Y'all summer slide is real. Any teacher will tell you that. From a teacher's perspective, it's difficult and time-consuming to spend much of the first quarter reviewing last year's skills. But, let me let you in on a little secret: A certain amount of review time is built into the first six weeks of school.

What your child's teacher would far prefer their students work on in preparation for school are the socialization and executive functioning skills necessary at the beginning of the school year. Organization, time management, the ability to communicate with a partner or a small group. These factors play a much larger role in the first few weeks of school than any specific content knowledge.

Of course, if your child struggles in a specific area you should work on closing the gap over the summer. Practice those multiplication tables, work on sight words. But, if your child is performing at or above grade level, chances are they don't need the workbook.

Stop worrying about the perfect workbook. Instead, schedule a few playdates, take advantage of free or cheap day camps and work on returning your child to a more normal sleep schedule.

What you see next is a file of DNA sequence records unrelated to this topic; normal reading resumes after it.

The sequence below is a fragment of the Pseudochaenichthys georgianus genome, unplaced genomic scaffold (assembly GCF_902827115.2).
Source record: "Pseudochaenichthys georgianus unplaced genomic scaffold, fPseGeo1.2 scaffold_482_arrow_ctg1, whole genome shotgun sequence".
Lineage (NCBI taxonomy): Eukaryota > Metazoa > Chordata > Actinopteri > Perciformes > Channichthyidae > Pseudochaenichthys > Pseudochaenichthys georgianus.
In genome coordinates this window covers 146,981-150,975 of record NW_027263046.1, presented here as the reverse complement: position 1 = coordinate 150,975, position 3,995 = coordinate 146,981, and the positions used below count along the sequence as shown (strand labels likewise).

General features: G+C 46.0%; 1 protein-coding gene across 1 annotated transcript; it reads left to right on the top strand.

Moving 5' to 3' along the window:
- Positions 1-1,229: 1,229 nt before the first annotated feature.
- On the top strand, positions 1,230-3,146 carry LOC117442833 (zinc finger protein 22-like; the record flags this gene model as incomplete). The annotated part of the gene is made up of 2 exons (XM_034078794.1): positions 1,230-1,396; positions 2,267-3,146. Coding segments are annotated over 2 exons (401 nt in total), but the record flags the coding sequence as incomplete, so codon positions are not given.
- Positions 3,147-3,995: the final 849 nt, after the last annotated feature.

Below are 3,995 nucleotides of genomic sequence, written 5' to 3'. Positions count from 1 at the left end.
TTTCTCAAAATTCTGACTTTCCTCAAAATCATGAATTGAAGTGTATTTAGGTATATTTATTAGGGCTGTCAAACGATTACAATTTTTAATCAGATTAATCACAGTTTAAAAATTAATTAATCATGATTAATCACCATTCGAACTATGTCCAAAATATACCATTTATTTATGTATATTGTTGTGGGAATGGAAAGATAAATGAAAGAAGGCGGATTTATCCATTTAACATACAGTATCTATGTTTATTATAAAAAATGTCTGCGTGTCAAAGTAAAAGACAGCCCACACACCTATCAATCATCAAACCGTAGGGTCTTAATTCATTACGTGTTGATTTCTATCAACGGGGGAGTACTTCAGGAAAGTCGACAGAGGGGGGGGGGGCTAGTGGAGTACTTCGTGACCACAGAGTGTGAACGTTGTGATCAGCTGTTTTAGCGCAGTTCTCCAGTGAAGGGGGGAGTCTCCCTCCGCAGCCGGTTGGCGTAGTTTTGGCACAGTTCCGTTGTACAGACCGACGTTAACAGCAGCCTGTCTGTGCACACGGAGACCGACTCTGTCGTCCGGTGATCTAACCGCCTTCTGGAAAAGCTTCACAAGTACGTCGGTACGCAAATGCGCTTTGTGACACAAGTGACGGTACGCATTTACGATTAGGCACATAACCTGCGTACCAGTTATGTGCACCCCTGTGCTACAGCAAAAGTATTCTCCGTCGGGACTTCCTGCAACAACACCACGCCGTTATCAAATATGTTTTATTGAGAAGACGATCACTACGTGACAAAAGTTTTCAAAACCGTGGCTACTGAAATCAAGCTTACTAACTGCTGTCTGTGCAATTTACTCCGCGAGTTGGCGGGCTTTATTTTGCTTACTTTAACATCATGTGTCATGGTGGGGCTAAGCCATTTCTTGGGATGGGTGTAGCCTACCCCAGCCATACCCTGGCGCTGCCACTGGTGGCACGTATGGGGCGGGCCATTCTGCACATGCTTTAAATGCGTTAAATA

Above all, READ. Hopefully, you've already established a family reading culture. Not sure how to begin, start here. In the meantime, spend the last few weeks of summer making sure your children are reading or being read to. In a 2012 study children who had an opportunity to choose their own books over the summer scored higher on comprehension and fluency, then those who didn't.

Reading doesn't just increase academic performance. The characters and stories our kids come across in their reading tell greater stories of empathy, kindness, and justice. Those are skills your child's teacher wants them to have too.

Stop signing up for "all the things":